Back in 2014 I blogged about several ideas about how to make Firefox updates smaller.
Since then, we have been able to implement some of these ideas, and we also landed a few unexpected changes!
It's hard to measure exactly what the impact of all these changes are over time. As Firefox continues to evolve, new code and dependencies are added, old code removed, while at the same time the build system and installer/updater continue to see improvements. Nevertheless I was interested in comparing what the impact of all these changes would be.
To attempt a comparison, I've taken the latest release of Firefox as of March 6, 2019, which is Firefox 65.0.2. Since most of our users are on Windows, I've downloaded the win64 installer.
Next, I tried to reverse some of the changes made below. I re-compressed omni.ja, used bz2 compression for the MAR files, re-added the deleted images and startup cache, and used the old version of mbsdiff to generate the partial updates.
|Format||Current Size||"Old" Size||Improvement (%)|
|Partial Update (from 64.0.2)||14,935,692||28,080,719||47%|
Small updates FTW!
Ideally most of our users are getting partial updates from version to version, and a nearly 50% reduction in partial update size is quite significant! Smaller updates mean users can update more quickly and reliably!
One of the largest contributors to our partial update sizes right now are the binary diff size for compiled code. For example, the patch for xul.dll alone is 13.8MB of the 14.9MB partial update right now. Diffing algorithms like courgette could help here, as could investigations into making our PGO process more deterministic.
Here are some of the things we've done to reduce update sizes in Firefox.
This one is a bit counter-intuitive. omni.ja files are basically just zip files, and originally were shipped as regular compressed zips. The zip format compressed each file in the archive independently, in contrast to something like .tar.bz2 where the entire archive is compressed at once. Having the individual files in the archive compressed makes both types of updates inefficient: complete updates are larger because compressing (in the MAR file) already compressed data (in the ZIP file) doesn't yield good results, and partial updates are larger because calculating a binary diff between two compressed blobs also doesn't yield good results. Also, our Windows installers have been using LZMA compression for a long time, and after switching to LZMA for update compression, we can achieve much greater compression ratios with LZMA of the raw data versus LZMA of zip (deflate) compressed data.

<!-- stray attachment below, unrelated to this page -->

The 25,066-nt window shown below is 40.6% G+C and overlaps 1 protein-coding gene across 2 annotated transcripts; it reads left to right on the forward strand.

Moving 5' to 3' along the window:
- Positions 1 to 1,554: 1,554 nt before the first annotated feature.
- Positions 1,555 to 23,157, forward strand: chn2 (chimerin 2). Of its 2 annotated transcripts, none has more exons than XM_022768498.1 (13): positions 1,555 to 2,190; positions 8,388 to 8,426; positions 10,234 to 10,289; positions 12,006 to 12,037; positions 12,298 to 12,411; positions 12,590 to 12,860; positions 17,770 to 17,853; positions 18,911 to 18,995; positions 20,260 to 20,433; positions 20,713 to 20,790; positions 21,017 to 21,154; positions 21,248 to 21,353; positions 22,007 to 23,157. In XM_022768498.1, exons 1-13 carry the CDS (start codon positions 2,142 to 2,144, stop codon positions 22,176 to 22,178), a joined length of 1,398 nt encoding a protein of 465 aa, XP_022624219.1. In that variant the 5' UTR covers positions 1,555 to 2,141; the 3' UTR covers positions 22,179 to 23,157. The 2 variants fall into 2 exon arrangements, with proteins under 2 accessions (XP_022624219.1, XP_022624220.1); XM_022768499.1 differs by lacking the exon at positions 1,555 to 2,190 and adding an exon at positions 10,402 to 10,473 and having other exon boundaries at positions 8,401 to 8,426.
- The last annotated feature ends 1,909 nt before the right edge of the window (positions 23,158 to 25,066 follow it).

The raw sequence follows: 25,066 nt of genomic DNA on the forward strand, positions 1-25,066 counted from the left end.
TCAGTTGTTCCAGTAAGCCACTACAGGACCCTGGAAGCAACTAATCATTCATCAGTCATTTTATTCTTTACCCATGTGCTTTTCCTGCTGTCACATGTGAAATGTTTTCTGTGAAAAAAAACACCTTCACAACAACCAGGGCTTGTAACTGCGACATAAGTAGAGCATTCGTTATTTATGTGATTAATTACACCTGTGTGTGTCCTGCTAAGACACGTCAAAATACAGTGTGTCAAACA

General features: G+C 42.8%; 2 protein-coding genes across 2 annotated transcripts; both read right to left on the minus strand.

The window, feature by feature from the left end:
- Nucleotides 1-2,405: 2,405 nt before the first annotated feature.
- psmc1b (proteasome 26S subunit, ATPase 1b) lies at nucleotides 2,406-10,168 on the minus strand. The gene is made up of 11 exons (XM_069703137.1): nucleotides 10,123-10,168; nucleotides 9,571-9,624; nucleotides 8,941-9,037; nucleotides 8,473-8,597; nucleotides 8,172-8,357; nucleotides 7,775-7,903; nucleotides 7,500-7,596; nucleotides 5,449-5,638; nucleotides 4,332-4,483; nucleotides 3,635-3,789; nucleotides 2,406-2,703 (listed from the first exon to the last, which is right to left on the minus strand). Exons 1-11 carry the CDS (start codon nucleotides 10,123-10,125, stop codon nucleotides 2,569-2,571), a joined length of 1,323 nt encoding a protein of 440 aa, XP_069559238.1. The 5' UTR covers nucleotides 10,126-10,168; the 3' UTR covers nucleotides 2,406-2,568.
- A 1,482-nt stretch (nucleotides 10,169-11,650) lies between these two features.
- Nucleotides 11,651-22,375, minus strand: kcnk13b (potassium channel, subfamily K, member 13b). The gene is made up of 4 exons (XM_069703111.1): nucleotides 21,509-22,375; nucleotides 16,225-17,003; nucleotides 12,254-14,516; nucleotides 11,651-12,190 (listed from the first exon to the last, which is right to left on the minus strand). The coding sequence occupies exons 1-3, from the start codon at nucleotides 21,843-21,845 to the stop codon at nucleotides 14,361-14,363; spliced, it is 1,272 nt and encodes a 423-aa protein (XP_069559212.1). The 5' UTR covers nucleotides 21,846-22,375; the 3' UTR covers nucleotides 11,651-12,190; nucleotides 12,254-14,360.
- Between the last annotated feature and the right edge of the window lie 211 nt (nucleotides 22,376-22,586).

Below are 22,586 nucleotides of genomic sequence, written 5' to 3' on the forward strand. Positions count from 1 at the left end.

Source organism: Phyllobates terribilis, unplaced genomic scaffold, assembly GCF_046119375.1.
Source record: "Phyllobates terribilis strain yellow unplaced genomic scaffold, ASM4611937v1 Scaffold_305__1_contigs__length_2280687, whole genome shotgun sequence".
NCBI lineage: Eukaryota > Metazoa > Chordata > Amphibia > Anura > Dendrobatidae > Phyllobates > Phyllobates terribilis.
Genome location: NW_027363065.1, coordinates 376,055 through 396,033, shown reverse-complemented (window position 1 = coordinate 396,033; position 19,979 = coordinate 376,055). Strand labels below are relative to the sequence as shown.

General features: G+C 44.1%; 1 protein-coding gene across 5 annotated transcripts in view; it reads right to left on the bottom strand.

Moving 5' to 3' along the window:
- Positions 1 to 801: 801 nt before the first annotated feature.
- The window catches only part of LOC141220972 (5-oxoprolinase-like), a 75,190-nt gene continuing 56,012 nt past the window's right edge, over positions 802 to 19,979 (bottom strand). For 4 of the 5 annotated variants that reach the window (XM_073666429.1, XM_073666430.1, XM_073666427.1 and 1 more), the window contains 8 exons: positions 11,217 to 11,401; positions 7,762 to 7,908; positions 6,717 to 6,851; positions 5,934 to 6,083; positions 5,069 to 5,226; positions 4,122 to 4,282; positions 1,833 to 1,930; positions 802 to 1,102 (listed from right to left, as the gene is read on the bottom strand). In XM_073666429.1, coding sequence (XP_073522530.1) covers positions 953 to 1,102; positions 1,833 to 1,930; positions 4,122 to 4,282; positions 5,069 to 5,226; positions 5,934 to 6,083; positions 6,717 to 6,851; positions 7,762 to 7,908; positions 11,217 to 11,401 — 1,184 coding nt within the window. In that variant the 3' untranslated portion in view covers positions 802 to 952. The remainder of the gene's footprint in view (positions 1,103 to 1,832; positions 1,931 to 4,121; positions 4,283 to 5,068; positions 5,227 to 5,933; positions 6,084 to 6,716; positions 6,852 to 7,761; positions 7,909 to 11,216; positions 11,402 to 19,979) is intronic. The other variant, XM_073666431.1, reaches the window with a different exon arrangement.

The expected impact of this change was ~10% smaller complete updates, ~40% smaller partial updates, and ~15% smaller installers for Windows 64 en-US builds.
Pretty straightforward idea: LZMA does a better job of compression than bz2. We also looked at brotli and zstd for compression, but LZMA performs the best so far for updates, and we're willing to spend quite a bit of CPU time to compress updates for the benefit of faster downloads.
LZMA compressed updates were first shipped for Firefox 56.
The expected impact of this change was 20% reduction for Windows 64 en-US updates.
This came out of some investigation about why partial updates were so large. I remember digging into this in the Toronto office with Jeff Muizelaar, and we noticed that one of the largest contributors to partial update sizes were the startup cache files. The buildid was encoded into the header of startup cache files, which effectively changes the entire compressed file. It was unclear whether shipping these provided any benefit, and so we experimented with turning them off. Telemetry didn't show any impact to startup times, and so we stopped shipping the startup cache as of Firefox 55.
The expected impact of this change was about 25% for a Windows 64 en-US partial update.
Adam Gashlin was working on a new binary diffing tool called bsopt, meant to generate patch files compatible with bspatch. As part of this work, he discovered that a few changes to the current mbsdiff implementation could substantially reduce partial update sizes. This first landed in Firefox 61.
The expected impact of this change was around 4.5% for partial updates for Window 64 builds.
We removed nearly 1MB of unused images from Firefox 55. This shrinks all complete updates and full installers by about 1MB.
By using a tool called
zopflipng, we were able to losslessly recompress PNG
files in-tree, and reduce the total size of these files by 2.4MB, or about 25%.
We removed a few hundred kilobytes of duplicate files from Firefox 52, and put in place a check to prevent further duplicates from being shipped. It's hard to measure the long term impact of this, but I'd like to think that we've kept bloat to a minimum!